5. The heat produced by halogen lamps is much more intense than non-halogen incandescent bulbs (and therefore, brighter as the filament could be heated to even higher temperature). Normally, headlamp assemblies including the reflector, bulb holder, the rubber linings & wires are designed to handle stock capacities. If you upgrade with relay (relay is a protecting or 'insulating' device which protects sensitive power generating and transmitting devices and conductors from the surge of heavier currents by simulating an artificial high resistance whilst powering a low resistance device that drains more current, & therefore, power) and thicker wires you'd be fine in most cases. However, the long term effect of more heat on the headlamp reflectors will start showing. Smaller reflectors are more vulnerable to losing their shine faster due to high heat.
6. There are several halogen headlamp bulbs available in the market for more specialised use. However, bear in mind the stock bulbs that came with your brand new car in the last 3-4 years are almost as good as you can probably buy from the market paying a much higher premium. I have tried at different points in time arguably the (then available) brightest and most light producing (will explain in the next point) bulbs like Osram Silverstar (Osram Silverstar has two sets one for the US which has much relaxed automobile lighting rules and the other for Europe with stringent regulations), Philips Extreme and the latest Osram Night Breaker. I also tried Phoenix lamps' Halonix +60. I can safely say the overall improvement in illumination in normal city and outskirts driving was marginal. And all of them seemed to do a job as good as the other, except the Osram Night Breaker which due to large proportion of glass area covered by bluish tint gives 'whiter' light.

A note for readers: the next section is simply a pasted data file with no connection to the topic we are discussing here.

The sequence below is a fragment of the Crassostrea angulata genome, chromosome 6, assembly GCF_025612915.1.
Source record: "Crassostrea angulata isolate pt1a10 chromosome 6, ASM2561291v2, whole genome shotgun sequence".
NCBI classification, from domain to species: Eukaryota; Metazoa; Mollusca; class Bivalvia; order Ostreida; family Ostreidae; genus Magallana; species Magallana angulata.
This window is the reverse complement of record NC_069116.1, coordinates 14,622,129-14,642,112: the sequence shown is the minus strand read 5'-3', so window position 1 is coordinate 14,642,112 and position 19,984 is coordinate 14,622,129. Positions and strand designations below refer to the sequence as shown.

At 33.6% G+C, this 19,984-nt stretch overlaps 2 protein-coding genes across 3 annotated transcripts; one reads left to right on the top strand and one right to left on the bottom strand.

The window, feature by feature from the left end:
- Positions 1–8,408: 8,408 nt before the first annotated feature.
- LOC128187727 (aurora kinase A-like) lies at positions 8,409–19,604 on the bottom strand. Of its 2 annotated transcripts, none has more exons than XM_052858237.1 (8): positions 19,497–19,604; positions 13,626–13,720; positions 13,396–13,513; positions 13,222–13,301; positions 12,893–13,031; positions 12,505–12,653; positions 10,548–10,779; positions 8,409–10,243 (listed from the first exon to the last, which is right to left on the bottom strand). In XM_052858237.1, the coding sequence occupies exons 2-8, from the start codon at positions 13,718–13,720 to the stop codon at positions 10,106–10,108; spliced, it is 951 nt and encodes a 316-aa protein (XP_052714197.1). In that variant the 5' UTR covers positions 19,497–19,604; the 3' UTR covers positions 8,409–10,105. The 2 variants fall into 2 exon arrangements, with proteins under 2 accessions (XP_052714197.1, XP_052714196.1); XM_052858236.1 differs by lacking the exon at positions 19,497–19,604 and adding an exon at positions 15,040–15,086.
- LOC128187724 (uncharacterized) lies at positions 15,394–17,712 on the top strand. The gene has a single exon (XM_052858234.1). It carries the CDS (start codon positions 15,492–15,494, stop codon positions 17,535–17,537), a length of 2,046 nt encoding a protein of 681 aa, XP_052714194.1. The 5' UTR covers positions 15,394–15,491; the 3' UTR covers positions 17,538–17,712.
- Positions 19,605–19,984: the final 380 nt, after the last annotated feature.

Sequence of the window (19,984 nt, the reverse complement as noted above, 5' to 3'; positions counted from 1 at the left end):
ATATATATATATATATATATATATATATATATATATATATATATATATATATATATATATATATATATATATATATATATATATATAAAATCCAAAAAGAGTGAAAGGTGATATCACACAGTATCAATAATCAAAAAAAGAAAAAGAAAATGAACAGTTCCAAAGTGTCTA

7. Any bulb coated with colours (blue or yellow or golden) will effectively shine less light on the road as the tint will absorb a portion of the light emanated from the filament. Simple optics helps us understand that due to this absorption of a certain part (wavelength or frequency) of the light, the light appears 'coloured' - either more 'whitish' or bluish or yellowish. However, whiter or bluish light improve apparent illumination (but not visibility) at night time at the cost of reduced 'amount' of light. They are better for lower beams and wider horizontal spread.